Clinical relevance of depressive symptom improvement in bipolar I depressed patients.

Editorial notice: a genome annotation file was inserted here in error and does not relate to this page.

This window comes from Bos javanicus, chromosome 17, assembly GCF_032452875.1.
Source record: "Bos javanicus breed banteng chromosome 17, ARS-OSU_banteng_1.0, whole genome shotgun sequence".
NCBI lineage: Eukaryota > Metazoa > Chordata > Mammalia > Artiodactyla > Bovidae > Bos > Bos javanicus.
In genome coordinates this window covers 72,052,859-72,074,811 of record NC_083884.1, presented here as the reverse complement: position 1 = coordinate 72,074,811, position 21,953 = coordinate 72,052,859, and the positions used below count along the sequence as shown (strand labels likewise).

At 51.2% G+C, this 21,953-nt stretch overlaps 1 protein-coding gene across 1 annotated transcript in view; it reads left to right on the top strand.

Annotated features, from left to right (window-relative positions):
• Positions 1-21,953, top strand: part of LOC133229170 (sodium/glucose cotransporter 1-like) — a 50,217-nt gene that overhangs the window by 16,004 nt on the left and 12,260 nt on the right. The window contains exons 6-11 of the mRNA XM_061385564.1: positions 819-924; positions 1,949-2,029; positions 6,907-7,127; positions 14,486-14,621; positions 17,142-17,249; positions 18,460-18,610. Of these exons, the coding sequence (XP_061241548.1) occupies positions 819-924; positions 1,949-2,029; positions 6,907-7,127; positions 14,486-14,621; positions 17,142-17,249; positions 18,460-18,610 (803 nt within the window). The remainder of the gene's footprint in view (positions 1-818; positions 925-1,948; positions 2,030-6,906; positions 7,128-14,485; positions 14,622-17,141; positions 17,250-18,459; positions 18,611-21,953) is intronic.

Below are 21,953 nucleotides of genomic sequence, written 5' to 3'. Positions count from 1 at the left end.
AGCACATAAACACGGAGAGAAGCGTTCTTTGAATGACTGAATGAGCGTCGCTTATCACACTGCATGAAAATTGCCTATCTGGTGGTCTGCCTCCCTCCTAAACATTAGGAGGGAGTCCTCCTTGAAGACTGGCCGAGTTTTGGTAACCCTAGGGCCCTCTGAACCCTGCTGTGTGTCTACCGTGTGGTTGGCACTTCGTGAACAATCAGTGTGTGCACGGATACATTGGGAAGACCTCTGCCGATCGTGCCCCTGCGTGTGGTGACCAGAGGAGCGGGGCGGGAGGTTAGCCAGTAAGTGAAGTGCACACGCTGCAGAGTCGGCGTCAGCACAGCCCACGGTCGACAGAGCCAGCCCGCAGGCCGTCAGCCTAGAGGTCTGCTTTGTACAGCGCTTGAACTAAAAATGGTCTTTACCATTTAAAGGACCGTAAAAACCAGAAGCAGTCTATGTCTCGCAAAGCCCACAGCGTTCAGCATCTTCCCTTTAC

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Gaps remain between rating scale changes obtained in a clinical trial and what those results mean in clinical practice.To better understand the relevance of results from a clinical trial we examined the relationship between rating scale measures and the clinicians' assessment of illness severity.Data from a randomized double-blind 8-week study of bipolar I depression were examined post hoc in patients who received placebo (PLA, n = 355), olanzapine (n = 351) (OLZ, 5 to 20 mg/d), or olanzapine-fluoxetine combination (n = 82) (OFC, 6 and 25, 6 and 50, or 12 and 50 mg/d). Principal components analysis identified related symptoms (factors) from Montgomery-Asberg Depression Rating Scale (MADRS) item scores. Regression analysis examined baseline to endpoint changes in factor scores and Clinical Global Impression (CGI) scores. Mixed-effects model repeated measures analysis assessed differences between treatment groups.MADRS factors identified were: sadness, negative thoughts, detachment, and neurovegetative symptoms. Factor and CGI scores were significantly reduced from baseline to endpoint (LOCF) in the combination therapy group as compared with placebo (p < .01). Changes in factor scores were highly correlated (p < .001) with changes in the CGI. Over 80% of this treatment effect was attributable to indirect effects of improvements in the MADRS factors, the remaining difference could not be explained even when changes in the YMRS and HAMA scores were included in the analytical model.The changes in MADRS factors were closely aligned with the clinician's assessment of overall depression severity, which may suggest a high degree of clinical relevance for differences observed between treatments.